Tennessee Stat Book
Georgia stat book
ATHENS, Ga. - You become accustomed to the procession of future NFL players as you follow an SEC football season. But as routine as it has become, you can't help but notice the individual challenges facing Tennessee football this month.
Last week, there was LSU cornerback Patrick Peterson, a likely top-five pick in the next NFL draft.
This Saturday will bring Georgia wide receiver A.J. Green, whose acrobatic catch against Colorado last week might not be surpassed all season.
After an open date, Alabama will come to Neyland Stadium with Heisman Trophy running back Mark Ingram, and another running back, Trent Richardson, who is just as good, if not better.
As many great players as there are in the SEC, how many times will a team face arguably the best player in the country at his position for three consecutive weeks?
The Vols can only hope to fare as well against Green and Alabama's running mates as they did against Peterson. While Peterson might have played his position in exemplary fashion, he didn't make any game-altering plays, either with interceptions or as a punt returner, as he did in three of LSU's first four games.
Minimizing Green's role will be more difficult in that Georgia goes to such great lengths to get him the ball. And you just have to look at his leaping, left-handed catch in the Colorado end zone to appreciate how difficult.
"I don't know of anybody else in the nation who could have made that catch," Georgia quarterback Aaron Murray said. "You just try to put the ball anywhere near him and away from the DB, and he will make the catch.
"He has the ability to get up over and around guys. He's a ball-hawk with great body control."
As Murray was detailing the attributes of his most reliable and spectacular receiver, another wide receiver couldn't resist chiming in.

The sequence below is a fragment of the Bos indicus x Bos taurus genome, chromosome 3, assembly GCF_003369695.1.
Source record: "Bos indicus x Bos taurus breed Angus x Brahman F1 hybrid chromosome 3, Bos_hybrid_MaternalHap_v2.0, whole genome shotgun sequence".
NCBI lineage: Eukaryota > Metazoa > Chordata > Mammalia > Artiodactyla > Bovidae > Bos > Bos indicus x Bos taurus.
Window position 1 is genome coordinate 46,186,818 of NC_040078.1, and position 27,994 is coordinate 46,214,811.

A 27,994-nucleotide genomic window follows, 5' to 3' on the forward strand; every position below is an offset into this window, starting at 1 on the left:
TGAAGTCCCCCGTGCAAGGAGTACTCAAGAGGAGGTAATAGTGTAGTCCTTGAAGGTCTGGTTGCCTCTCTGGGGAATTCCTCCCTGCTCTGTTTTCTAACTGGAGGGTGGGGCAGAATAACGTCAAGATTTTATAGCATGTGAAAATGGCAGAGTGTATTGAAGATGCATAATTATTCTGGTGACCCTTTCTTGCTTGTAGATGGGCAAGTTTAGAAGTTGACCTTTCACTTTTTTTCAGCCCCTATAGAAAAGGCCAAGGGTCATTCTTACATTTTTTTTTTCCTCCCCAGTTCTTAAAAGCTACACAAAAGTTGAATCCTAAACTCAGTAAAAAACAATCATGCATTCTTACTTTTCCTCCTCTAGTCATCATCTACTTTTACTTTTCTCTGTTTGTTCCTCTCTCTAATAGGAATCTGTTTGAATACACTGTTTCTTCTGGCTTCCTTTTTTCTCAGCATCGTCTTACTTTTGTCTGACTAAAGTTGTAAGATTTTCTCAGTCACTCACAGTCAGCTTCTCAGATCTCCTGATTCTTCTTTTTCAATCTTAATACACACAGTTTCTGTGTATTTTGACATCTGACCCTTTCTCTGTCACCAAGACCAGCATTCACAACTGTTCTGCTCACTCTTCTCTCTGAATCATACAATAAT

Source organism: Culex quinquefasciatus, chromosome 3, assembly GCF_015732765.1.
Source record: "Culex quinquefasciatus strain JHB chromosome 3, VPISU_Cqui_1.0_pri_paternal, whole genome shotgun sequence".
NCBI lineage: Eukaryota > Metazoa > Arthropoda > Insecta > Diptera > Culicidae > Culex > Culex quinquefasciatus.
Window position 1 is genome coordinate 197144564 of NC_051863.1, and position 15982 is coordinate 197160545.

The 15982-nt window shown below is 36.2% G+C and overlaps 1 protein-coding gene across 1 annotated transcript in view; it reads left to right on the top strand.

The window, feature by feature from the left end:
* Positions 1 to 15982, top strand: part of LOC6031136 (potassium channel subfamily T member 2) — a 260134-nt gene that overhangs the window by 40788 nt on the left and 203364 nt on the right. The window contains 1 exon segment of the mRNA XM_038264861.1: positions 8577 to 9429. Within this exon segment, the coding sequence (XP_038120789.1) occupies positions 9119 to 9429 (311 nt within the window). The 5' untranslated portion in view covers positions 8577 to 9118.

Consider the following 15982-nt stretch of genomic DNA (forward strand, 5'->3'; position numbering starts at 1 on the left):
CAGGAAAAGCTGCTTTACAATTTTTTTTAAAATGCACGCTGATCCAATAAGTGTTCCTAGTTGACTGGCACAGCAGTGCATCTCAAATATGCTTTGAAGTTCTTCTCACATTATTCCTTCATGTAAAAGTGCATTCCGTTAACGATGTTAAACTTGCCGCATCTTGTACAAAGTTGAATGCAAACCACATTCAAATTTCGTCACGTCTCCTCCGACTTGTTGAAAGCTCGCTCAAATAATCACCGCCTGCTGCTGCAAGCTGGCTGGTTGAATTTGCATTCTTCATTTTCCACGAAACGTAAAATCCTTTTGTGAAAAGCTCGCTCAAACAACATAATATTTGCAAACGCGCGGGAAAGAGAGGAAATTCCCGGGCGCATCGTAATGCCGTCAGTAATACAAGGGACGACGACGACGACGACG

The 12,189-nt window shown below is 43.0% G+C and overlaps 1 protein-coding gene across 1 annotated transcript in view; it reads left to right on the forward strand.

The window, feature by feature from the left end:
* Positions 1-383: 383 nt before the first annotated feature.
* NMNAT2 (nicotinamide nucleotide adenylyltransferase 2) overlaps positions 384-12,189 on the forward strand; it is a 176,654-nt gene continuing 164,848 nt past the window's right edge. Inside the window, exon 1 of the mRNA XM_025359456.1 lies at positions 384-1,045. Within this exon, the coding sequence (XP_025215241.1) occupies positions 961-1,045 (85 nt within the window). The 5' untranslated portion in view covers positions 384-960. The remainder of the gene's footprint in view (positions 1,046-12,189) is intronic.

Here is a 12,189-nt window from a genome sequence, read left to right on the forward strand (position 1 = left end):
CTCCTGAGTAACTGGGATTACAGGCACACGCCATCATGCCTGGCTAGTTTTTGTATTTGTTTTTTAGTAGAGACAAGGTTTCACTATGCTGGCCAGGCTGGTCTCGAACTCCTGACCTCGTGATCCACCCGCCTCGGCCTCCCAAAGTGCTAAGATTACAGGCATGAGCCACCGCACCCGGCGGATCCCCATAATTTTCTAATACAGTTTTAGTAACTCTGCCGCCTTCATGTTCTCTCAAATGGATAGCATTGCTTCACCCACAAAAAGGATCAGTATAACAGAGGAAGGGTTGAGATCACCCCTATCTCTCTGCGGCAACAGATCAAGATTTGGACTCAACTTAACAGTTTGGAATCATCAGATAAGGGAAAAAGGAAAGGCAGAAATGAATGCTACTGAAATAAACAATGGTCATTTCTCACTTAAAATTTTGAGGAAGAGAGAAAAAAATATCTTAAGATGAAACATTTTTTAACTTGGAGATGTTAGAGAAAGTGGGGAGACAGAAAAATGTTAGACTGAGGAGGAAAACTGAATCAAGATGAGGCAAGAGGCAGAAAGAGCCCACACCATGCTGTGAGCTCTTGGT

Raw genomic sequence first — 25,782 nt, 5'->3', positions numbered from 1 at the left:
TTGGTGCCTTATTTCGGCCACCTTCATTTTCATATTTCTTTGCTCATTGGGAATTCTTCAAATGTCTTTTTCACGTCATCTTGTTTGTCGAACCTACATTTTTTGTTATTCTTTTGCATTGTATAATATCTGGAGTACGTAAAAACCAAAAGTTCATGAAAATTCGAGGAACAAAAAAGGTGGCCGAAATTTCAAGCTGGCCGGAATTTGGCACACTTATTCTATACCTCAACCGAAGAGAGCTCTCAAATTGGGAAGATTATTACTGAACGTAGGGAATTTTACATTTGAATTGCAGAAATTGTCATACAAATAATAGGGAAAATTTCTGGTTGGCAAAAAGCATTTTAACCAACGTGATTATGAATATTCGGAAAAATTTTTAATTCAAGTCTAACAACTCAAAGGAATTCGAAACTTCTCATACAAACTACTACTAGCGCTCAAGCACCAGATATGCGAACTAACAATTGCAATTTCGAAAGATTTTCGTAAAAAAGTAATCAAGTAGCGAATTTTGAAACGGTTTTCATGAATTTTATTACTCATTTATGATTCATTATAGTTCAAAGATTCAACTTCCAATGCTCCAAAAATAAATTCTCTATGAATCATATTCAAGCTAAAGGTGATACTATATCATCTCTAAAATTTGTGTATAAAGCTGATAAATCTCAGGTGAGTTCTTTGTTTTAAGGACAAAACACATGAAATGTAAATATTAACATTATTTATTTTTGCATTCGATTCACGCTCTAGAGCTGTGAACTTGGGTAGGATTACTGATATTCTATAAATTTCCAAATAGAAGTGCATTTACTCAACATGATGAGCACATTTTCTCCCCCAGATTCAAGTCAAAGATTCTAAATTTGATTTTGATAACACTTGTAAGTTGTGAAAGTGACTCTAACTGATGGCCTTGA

You think that touchdown catch against Colorado was something?
"It wasn't as good as the catch he made before the game," Kris Durham said.
In fact, it was the pregame catch that Green's teammates were talking about the most after the Colorado trip.
"He caught it behind his back before the game," wide receiver Tavarres King said. "That's the best catch I've ever seen."
King looked as though he still didn't believe it.
Such catches aren't solely a testament to Green's improvisational skills. He practices trick catches, according to Durham, who has seen him drill at catching the ball between his legs.
Green's pass-catching prowess would make him a great possession receiver. But his complementary size (6-foot-4, 205 pounds) and speed will make him a future prize draft pick, presumably after this, his junior season.
Green led Georgia in receiving each of the last two seasons. After serving a four-game, NCAA-imposed suspension, he made a sensational return - catching seven passes for 119 yards and two touchdowns and gaining 40 yards on an end-around against Colorado.
Maybe the Buffaloes thought he would be rusty, because they tried covering him one-on-one.
"Everybody is gonna try him," King said. "And everybody is gonna get burnt."
Perhaps last week's brush with star power will bolster UT's confidence against Green. The Vols repeatedly punted and kicked the ball to Peterson without disaster.
Make that one return man down, a receiver and two running backs to go.
John Adams may be reached at 865-342-6284 or firstname.lastname@example.org.